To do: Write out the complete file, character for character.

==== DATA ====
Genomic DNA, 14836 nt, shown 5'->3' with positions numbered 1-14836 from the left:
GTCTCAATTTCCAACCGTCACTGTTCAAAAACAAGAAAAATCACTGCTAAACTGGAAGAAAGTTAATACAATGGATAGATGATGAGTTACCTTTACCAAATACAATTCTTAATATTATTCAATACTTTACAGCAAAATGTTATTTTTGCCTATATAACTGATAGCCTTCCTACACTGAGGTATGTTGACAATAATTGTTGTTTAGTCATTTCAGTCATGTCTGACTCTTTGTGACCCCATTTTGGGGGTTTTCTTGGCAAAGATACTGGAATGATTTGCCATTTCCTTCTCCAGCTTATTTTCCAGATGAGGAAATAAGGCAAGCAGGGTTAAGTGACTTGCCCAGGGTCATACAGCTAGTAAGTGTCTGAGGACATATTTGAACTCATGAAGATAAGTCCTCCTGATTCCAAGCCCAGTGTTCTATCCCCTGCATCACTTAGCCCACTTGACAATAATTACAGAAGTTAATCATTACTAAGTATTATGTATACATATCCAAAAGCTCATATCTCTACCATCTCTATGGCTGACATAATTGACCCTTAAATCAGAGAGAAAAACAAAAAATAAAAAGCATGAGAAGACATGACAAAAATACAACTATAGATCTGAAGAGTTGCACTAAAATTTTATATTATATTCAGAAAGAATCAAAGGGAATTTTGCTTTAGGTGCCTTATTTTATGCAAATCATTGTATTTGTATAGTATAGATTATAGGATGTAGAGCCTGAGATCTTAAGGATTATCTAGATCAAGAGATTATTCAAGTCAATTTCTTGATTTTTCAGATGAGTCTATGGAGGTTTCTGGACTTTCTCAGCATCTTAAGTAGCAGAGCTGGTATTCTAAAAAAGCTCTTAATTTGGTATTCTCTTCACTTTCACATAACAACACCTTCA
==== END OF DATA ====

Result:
Genomic DNA, 14836 nt, shown 5'->3' with positions numbered 1-14836 from the left:
GTCTCAATTTCCAACCGTCACTGTTCAAAAACAAGAAAAATCACTGCTAAACTGGAAGAAAGTTAATACAATGGATAGATGATGAGTTACCTTTACCAAATACAATTCTTAATATTATTCAATACTTTACAGCAAAATGTTATTTTTGCCTATATAACTGATAGCCTTCCTACACTGAGGTATGTTGACAATAATTGTTGTTTAGTCATTTCAGTCATGTCTGACTCTTTGTGACCCCATTTTGGGGGTTTTCTTGGCAAAGATACTGGAATGATTTGCCATTTCCTTCTCCAGCTTATTTTCCAGATGAGGAAATAAGGCAAGCAGGGTTAAGTGACTTGCCCAGGGTCATACAGCTAGTAAGTGTCTGAGGACATATTTGAACTCATGAAGATAAGTCCTCCTGATTCCAAGCCCAGTGTTCTATCCCCTGCATCACTTAGCCCACTTGACAATAATTACAGAAGTTAATCATTACTAAGTATTATGTATACATATCCAAAAGCTCATATCTCTACCATCTCTATGGCTGACATAATTGACCCTTAAATCAGAGAGAAAAACAAAAAATAAAAAGCATGAGAAGACATGACAAAAATACAACTATAGATCTGAAGAGTTGCACTAAAATTTTATATTATATTCAGAAAGAATCAAAGGGAATTTTGCTTTAGGTGCCTTATTTTATGCAAATCATTGTATTTGTATAGTATAGATTATAGGATGTAGAGCCTGAGATCTTAAGGATTATCTAGATCAAGAGATTATTCAAGTCAATTTCTTGATTTTTCAGATGAGTCTATGGAGGTTTCTGGACTTTCTCAGCATCTTAAGTAGCAGAGCTGGTATTCTAAAAAAGCTCTTAATTTGGTATTCTCTTCACTTTCACATAACAACACCTTCA